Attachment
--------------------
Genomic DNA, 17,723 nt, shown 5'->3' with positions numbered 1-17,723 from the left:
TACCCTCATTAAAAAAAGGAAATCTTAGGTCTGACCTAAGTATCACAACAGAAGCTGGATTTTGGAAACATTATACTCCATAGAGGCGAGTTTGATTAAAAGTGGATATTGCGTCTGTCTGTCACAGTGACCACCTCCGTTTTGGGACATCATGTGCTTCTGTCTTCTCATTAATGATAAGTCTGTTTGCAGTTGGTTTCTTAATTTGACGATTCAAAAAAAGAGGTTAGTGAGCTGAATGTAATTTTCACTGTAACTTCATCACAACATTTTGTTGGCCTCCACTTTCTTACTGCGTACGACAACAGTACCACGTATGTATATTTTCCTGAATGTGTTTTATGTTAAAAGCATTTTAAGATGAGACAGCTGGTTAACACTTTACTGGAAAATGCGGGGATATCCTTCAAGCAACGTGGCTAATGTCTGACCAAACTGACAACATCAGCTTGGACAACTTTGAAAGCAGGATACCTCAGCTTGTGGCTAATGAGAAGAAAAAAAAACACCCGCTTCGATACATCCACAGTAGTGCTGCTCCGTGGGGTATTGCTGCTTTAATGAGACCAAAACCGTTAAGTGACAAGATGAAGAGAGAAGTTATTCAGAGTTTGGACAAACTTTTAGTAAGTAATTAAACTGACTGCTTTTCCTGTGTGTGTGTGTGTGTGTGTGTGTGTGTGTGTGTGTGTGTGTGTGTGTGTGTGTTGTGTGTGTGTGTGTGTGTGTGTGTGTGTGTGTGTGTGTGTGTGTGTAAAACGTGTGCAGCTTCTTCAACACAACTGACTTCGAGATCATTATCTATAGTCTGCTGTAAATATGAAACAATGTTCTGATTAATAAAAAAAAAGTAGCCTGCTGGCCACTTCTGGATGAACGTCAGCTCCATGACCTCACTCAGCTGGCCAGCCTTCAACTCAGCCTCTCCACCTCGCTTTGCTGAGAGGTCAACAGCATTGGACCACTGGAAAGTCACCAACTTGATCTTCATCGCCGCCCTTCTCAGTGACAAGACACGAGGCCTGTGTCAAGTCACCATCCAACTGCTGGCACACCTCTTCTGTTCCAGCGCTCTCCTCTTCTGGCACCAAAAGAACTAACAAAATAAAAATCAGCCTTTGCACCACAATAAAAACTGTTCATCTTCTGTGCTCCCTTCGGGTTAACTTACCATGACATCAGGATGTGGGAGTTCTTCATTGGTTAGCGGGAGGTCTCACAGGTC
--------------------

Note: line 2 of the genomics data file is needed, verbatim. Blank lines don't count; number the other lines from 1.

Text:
TACCCTCATTAAAAAAAGGAAATCTTAGGTCTGACCTAAGTATCACAACAGAAGCTGGATTTTGGAAACATTATACTCCATAGAGGCGAGTTTGATTAAAAGTGGATATTGCGTCTGTCTGTCACAGTGACCACCTCCGTTTTGGGACATCATGTGCTTCTGTCTTCTCATTAATGATAAGTCTGTTTGCAGTTGGTTTCTTAATTTGACGATTCAAAAAAAGAGGTTAGTGAGCTGAATGTAATTTTCACTGTAACTTCATCACAACATTTTGTTGGCCTCCACTTTCTTACTGCGTACGACAACAGTACCACGTATGTATATTTTCCTGAATGTGTTTTATGTTAAAAGCATTTTAAGATGAGACAGCTGGTTAACACTTTACTGGAAAATGCGGGGATATCCTTCAAGCAACGTGGCTAATGTCTGACCAAACTGACAACATCAGCTTGGACAACTTTGAAAGCAGGATACCTCAGCTTGTGGCTAATGAGAAGAAAAAAAAACACCCGCTTCGATACATCCACAGTAGTGCTGCTCCGTGGGGTATTGCTGCTTTAATGAGACCAAAACCGTTAAGTGACAAGATGAAGAGAGAAGTTATTCAGAGTTTGGACAAACTTTTAGTAAGTAATTAAACTGACTGCTTTTCCTGTGTGTGTGTGTGTGTGTGTGTGTGTGTGTGTGTGTGTGTGTGTGTGTGTGTGTTGTGTGTGTGTGTGTGTGTGTGTGTGTGTGTGTGTGTGTGTGTGTGTAAAACGTGTGCAGCTTCTTCAACACAACTGACTTCGAGATCATTATCTATAGTCTGCTGTAAATATGAAACAATGTTCTGATTAATAAAAAAAAAGTAGCCTGCTGGCCACTTCTGGATGAACGTCAGCTCCATGACCTCACTCAGCTGGCCAGCCTTCAACTCAGCCTCTCCACCTCGCTTTGCTGAGAGGTCAACAGCATTGGACCACTGGAAAGTCACCAACTTGATCTTCATCGCCGCCCTTCTCAGTGACAAGACACGAGGCCTGTGTCAAGTCACCATCCAACTGCTGGCACACCTCTTCTGTTCCAGCGCTCTCCTCTTCTGGCACCAAAAGAACTAACAAAATAAAAATCAGCCTTTGCACCACAATAAAAACTGTTCATCTTCTGTGCTCCCTTCGGGTTAACTTACCATGACATCAGGATGTGGGAGTTCTTCATTGGTTAGCGGGAGGTCTCACAGGTC